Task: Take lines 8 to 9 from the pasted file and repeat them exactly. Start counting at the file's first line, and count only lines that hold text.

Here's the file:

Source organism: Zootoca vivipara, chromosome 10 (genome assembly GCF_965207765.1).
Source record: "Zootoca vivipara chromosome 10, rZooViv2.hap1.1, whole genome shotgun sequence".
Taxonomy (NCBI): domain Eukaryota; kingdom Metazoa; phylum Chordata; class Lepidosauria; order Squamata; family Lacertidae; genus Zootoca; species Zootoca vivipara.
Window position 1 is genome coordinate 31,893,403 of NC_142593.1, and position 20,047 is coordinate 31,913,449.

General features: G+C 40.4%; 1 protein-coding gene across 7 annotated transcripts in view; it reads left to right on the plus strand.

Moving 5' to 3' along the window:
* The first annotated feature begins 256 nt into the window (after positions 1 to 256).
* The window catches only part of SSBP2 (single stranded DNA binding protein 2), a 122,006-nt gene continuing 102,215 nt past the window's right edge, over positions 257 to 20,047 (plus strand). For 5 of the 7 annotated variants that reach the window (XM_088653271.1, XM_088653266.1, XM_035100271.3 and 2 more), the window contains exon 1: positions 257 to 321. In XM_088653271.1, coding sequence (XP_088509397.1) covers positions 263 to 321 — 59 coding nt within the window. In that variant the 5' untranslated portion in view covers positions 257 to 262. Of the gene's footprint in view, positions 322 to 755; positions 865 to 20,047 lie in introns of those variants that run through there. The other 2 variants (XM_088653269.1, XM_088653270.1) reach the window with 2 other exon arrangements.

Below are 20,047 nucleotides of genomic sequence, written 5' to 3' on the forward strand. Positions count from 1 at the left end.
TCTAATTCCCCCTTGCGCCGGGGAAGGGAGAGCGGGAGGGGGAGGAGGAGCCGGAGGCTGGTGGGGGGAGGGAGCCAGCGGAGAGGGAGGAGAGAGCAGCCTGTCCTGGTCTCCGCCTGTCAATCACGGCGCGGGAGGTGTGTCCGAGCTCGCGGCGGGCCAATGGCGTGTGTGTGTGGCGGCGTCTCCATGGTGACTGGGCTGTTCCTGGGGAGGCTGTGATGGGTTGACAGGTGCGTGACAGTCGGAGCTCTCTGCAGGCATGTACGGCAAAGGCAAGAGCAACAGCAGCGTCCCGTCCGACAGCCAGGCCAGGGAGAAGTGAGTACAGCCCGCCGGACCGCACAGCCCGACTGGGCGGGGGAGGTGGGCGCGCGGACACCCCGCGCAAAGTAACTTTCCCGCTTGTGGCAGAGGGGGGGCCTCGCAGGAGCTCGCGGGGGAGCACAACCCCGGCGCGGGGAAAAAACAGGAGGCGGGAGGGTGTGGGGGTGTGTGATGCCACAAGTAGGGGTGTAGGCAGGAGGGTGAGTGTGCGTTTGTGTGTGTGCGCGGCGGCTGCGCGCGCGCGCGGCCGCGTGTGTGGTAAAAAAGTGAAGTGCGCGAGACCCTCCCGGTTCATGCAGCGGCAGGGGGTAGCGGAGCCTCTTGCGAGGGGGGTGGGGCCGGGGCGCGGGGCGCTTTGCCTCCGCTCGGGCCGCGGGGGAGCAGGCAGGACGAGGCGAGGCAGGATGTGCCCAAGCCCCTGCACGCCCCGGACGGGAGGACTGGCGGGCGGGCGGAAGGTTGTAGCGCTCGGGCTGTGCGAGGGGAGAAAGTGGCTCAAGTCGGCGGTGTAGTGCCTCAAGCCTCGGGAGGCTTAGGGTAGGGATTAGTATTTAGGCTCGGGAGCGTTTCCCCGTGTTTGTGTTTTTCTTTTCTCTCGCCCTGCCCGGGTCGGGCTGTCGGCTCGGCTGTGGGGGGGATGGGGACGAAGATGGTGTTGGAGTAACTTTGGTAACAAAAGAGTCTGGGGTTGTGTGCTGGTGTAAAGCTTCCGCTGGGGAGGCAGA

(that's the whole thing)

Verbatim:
* The window catches only part of SSBP2 (single stranded DNA binding protein 2), a 122,006-nt gene continuing 102,215 nt past the window's right edge, over positions 257 to 20,047 (plus strand). For 5 of the 7 annotated variants that reach the window (XM_088653271.1, XM_088653266.1, XM_035100271.3 and 2 more), the window contains exon 1: positions 257 to 321. In XM_088653271.1, coding sequence (XP_088509397.1) covers positions 263 to 321 — 59 coding nt within the window. In that variant the 5' untranslated portion in view covers positions 257 to 262. Of the gene's footprint in view, positions 322 to 755; positions 865 to 20,047 lie in introns of those variants that run through there. The other 2 variants (XM_088653269.1, XM_088653270.1) reach the window with 2 other exon arrangements.

Below are 20,047 nucleotides of genomic sequence, written 5' to 3' on the forward strand. Positions count from 1 at the left end.